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The tale begins in 1894…

When Christian Meunier and his two friends Kurt Fuchs and Heinz Werums set out on their way to Paris to witness the exciting showcase of ‘horseless carriages’, now known as the Grand Prix. In a toast to the winner, Count Albion de Dion, they raised their glasses and drank a delicious, sparkling drink they had never before experienced-champagne.

They were fascinated by the elegant bottle with its intricate baroque label and the grand movement of popping the cork and decanting the bubbling drink into a tall stemmed glass. Intoxicated with the delicious and innovative taste experience they made a decision that would transform their lives from that moment onwards – they would make a champagne of their own.

The three friends travelled the Champagne region discussing with countless vintners and cellarers the methods of champagne production. This period of learning allowed the three men to discover that the marriage of skilful production and the selection of a quality grape was the secret to a fine champagne.

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The Origin of the Grapes

Champagne Meunier comes from Ay in northern France, where its production is undertaken together with the oldest vineyard cooperative of the Champagne region.

Based on the different climatic conditions and uneven soil conditions, the Champagne region is divided into many small Cru areas, with a quality classification of 80% to 100% each. Meunier buys most of their required grapes from the 100% regions.

 
 
 
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Pressing

There are four pressing processes, the first producing must of the greatest quality. Meunier almost exclusively uses must from the first pressing process.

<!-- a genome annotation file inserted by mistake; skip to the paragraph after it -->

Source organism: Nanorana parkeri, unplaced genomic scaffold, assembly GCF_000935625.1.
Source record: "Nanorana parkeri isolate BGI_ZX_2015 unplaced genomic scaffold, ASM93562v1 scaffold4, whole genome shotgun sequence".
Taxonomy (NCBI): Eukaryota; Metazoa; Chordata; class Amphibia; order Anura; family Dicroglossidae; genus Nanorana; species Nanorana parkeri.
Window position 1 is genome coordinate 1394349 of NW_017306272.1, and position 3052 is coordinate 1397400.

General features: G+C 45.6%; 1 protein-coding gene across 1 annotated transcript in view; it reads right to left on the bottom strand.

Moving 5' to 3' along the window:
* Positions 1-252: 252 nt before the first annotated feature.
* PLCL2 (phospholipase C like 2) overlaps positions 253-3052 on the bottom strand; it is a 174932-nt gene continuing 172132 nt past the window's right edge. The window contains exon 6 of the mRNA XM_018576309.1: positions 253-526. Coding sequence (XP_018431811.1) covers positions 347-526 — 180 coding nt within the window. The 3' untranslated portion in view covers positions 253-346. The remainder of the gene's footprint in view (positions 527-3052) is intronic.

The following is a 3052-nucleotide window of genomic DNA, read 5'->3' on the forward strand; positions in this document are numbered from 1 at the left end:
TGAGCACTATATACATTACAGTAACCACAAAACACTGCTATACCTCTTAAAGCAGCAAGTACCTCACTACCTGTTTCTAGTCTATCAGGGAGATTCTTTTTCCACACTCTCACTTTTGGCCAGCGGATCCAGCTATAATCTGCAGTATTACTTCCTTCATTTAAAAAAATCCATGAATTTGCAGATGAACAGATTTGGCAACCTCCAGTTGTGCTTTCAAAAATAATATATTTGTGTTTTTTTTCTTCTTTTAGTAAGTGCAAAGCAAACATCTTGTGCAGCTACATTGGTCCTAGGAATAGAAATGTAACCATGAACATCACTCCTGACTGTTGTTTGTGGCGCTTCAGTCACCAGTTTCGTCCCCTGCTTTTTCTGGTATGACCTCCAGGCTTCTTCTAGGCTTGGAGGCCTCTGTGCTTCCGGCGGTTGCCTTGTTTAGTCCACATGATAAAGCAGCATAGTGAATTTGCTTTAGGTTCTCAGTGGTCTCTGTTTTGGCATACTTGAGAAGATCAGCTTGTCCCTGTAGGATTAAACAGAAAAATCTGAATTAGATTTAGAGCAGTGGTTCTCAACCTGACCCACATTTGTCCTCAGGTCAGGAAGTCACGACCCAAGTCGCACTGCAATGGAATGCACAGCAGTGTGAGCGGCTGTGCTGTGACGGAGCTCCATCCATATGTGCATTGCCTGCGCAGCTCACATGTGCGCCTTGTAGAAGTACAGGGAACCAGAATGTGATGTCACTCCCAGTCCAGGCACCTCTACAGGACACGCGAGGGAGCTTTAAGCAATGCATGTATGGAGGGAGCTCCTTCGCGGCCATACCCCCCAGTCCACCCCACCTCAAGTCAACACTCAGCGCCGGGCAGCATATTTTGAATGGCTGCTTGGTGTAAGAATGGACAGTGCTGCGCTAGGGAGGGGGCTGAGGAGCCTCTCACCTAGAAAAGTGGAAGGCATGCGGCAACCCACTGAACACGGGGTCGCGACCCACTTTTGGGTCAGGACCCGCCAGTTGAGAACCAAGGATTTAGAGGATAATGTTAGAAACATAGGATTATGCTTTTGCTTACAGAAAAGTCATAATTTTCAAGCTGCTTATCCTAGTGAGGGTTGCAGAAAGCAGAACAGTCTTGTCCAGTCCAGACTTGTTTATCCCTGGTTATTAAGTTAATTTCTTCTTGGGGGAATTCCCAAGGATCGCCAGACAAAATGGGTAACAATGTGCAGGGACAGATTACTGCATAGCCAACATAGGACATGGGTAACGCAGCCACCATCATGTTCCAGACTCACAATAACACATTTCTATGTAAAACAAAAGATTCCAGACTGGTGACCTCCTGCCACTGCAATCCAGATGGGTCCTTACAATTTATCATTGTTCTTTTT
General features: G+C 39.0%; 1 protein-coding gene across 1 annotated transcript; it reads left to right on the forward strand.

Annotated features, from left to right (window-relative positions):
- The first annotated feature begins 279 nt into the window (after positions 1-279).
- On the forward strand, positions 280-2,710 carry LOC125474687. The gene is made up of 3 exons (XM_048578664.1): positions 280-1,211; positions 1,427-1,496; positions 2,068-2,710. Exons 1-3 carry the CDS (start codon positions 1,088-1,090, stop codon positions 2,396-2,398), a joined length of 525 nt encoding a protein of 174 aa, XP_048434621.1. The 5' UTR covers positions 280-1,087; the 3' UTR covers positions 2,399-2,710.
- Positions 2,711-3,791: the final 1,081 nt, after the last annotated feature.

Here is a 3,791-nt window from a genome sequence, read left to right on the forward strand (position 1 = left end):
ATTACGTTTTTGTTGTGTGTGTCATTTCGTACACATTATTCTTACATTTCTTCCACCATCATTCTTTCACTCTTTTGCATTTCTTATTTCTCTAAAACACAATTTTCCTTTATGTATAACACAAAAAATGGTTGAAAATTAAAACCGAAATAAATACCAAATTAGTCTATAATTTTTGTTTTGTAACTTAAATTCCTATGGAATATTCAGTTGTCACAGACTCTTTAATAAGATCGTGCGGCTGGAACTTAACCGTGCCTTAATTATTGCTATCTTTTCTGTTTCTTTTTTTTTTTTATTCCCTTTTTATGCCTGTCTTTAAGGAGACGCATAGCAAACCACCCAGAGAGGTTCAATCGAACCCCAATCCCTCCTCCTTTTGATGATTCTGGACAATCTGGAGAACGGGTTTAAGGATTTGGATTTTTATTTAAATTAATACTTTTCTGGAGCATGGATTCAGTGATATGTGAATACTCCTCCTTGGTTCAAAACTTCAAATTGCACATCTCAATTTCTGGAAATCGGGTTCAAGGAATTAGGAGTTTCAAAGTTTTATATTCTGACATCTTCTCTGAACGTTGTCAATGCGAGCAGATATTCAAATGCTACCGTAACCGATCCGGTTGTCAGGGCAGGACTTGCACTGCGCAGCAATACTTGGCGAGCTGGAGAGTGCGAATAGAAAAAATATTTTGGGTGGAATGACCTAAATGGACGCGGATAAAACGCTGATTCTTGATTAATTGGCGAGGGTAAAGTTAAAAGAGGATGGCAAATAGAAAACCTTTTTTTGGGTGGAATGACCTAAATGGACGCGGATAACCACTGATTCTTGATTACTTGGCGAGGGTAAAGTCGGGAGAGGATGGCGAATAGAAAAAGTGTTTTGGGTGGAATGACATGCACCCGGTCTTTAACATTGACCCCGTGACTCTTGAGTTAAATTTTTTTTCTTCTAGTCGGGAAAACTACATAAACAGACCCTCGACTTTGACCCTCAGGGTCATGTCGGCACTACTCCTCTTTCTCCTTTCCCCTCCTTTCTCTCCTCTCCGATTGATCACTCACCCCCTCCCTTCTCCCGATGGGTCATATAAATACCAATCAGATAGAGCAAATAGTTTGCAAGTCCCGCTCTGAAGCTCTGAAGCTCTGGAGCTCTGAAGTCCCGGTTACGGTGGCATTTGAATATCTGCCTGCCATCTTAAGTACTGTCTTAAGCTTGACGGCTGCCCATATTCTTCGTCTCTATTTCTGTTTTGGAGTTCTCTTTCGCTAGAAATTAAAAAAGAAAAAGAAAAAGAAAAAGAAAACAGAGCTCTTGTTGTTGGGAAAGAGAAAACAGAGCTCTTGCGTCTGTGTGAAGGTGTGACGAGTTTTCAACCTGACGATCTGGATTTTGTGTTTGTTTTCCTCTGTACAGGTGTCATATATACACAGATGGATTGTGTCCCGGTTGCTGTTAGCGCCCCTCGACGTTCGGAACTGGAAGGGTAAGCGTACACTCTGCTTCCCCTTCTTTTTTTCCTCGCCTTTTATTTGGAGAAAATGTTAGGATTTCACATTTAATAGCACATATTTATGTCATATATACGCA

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Wine Production

The wine for Champagne Meunier is produced separately in small barrels. Only then and after many tasting sessions are these different wines are married to achieve the typical taste of Champagne Meunier.

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Cellar

Champagne must be stored for at least a year, Champagne Meunier stores it for at least three years in the chalk cellars of Ay, which are among the best. A steady temperature of 11 degrees and a continuously high humidity provide the champagne with ideal conditions.

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Grapes

Christian Meunier was taken with the fact that “his” grape, ‘Pinot Meunier’, was one of three grape varieties approved for the production of champagne: Pinot Meunier, Pinot Noir and Chardonnay provided the exact qualities he had been searching for.

As our relationship with the vintners of the Champagne region stretch back many decades, only grapes of the very best quality are supplied.